Fatigue linked with worse MS outcomes - MS Research Australia

Fatigue linked with worse MS outcomes

15 April, 2019
  • Studies suggest that anywhere from 52% up to 90% of people with MS experience fatigue, with most describing it as one of their top three most troublesome symptoms.
  • A new international survey of over 500 people with MS showed for the first time that fatigue is linked with higher levels of disability, greater levels of depression and anxiety, and poorer cognitive function and sleep in people with MS.
  • Information of this sort is valuable, especially to experts who can develop targeted interventions to better help people with MS manage their fatigue, which remains one of the hardest MS symptoms to treat.

Fatigue is one of the most common symptoms of MS, with studies showing anywhere from 52% up to 90% of people with MS experiencing it. Most people with MS experiencing fatigue describe it as one of their top three most troublesome symptoms. Defined by the feeling of prolonged lack of physical and/or mental energy, fatigue can lead to significantly reduced quality of life in people with MS. Furthermore, the MS Research Australia supported Australian MS Longitudinal Study has previously demonstrated that fatigue is the most frequently listed symptom contributing to the loss of employment for people with MS.

While it is known that fatigue is more prevalent in progressive forms of MS, little is known of its relationship with clinical features of MS such as disability, anxiety, depression, cognition and sleep quality, and other demographic factors such as gender, age and disease duration.

A recently published study led by Dr Scott Rooney and his colleagues at the Glasgow Caledonian University in Scotland explored these relationships in both progressive and non-progressive forms of MS.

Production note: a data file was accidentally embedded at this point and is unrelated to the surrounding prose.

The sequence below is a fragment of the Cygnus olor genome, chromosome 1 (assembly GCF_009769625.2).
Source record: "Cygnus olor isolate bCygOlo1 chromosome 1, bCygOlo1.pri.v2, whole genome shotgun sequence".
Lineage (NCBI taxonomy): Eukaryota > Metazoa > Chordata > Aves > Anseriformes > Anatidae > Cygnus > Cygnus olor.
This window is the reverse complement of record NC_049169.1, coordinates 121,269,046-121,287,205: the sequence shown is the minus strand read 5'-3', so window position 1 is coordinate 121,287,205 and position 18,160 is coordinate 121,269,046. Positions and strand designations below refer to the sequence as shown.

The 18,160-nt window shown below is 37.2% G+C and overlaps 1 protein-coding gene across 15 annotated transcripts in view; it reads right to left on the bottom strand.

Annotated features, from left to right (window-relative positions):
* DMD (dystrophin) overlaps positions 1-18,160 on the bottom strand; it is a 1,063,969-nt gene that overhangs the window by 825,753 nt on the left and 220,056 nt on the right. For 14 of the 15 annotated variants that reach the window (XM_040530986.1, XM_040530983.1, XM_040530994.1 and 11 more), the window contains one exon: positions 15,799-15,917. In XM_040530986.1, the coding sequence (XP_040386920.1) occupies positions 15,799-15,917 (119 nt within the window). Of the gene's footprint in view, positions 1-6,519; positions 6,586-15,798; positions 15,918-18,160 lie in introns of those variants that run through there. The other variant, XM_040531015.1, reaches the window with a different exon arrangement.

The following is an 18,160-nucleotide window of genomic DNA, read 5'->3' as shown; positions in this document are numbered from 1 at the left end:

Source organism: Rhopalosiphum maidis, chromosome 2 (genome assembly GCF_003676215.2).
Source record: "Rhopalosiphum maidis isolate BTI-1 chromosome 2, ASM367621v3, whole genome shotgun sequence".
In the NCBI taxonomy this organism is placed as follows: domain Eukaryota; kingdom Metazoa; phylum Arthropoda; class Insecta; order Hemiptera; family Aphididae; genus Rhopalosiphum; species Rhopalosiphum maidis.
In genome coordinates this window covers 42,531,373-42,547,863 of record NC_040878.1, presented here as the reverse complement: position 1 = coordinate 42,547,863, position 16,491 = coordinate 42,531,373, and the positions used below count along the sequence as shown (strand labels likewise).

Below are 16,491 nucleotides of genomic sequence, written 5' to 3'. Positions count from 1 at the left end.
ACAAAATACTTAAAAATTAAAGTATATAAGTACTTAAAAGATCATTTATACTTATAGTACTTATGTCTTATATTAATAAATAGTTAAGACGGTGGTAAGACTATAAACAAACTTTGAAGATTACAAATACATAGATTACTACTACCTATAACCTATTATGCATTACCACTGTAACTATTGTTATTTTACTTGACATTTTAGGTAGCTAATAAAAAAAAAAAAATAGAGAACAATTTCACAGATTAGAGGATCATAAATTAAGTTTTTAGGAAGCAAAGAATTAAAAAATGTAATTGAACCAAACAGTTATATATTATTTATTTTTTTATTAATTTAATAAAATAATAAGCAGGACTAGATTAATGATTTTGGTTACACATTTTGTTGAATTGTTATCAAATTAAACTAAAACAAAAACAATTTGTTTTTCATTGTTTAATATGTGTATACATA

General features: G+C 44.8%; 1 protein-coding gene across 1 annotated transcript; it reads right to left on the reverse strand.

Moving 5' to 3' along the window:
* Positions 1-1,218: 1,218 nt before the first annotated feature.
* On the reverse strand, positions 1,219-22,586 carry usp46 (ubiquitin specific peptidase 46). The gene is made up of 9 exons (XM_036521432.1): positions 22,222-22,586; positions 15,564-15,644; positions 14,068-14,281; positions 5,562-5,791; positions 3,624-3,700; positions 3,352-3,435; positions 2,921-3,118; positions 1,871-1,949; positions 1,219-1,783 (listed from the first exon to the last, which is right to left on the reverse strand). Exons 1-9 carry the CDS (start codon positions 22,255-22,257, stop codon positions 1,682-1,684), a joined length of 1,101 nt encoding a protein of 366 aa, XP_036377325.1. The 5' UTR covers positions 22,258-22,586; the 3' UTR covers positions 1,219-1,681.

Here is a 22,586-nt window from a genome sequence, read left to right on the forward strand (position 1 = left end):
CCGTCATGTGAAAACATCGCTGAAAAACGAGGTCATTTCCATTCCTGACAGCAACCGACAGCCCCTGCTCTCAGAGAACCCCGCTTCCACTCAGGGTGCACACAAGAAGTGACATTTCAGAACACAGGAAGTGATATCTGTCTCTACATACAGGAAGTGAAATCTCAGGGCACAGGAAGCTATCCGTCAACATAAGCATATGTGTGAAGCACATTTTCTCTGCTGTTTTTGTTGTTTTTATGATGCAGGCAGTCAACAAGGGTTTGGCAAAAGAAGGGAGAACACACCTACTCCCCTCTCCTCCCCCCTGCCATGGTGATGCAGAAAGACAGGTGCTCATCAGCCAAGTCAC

The study used an online survey to collect information internationally from approximately 500 people with MS with the help of MS organisations in the US, UK and Australia, including MS Research Australia, which resulted in 17% of respondents being Australian.

Most (82%) of respondents were female, with an average age of 46, and were on average 9.6 years post-diagnosis. In this study, people with progressive MS were much older than the reported average age, had the disease longer, and reported higher levels of disability and unemployment compared to participants with non-progressive MS.

The results showed that 70% of people with MS in this study experienced fatigue, which fell within the range reported in other published studies, confirming that fatigue is a common symptom of MS. A higher proportion of participants with progressive MS (81%) reported fatigue compared to those with non-progressive forms of MS (64%), which is also consistent with past publications. However, most importantly, this study showed for the first time that fatigue is linked with higher levels of disability, greater levels of depression and anxiety, and poorer cognitive function and sleep in people with MS. These results were comparable for both people with progressive and non-progressive MS.

Studies like these are great contributors towards improving our understanding of the factors influencing fatigue and how fatigue can influence other symptoms of MS. Experts rely on information of this sort to help them develop carefully targeted interventions to better help people with MS manage their fatigue.

With such a huge impact on quality of life, fatigue is an important area of research. Some ongoing research in this area funded by MS Research Australia includes:

  • Investigations on ways to best combat heat-related fatigue in people with MS.
  • A study on whether MRI techniques can be used to assess the effectiveness of a dietary supplement that may be able to combat fatigue in relapsing-remitting MS.

Previously funded studies include:

  • A partially randomised clinical trial which compared the effectiveness of a face-to-face fatigue management program against an online program.
  • A pilot study which examined the link between mental and physical fatigue in people with MS and cognition.
Recent Posts
Contact Us

We're not around right now. But you can send us an email and we'll get back to you, asap.

Start typing and press Enter to search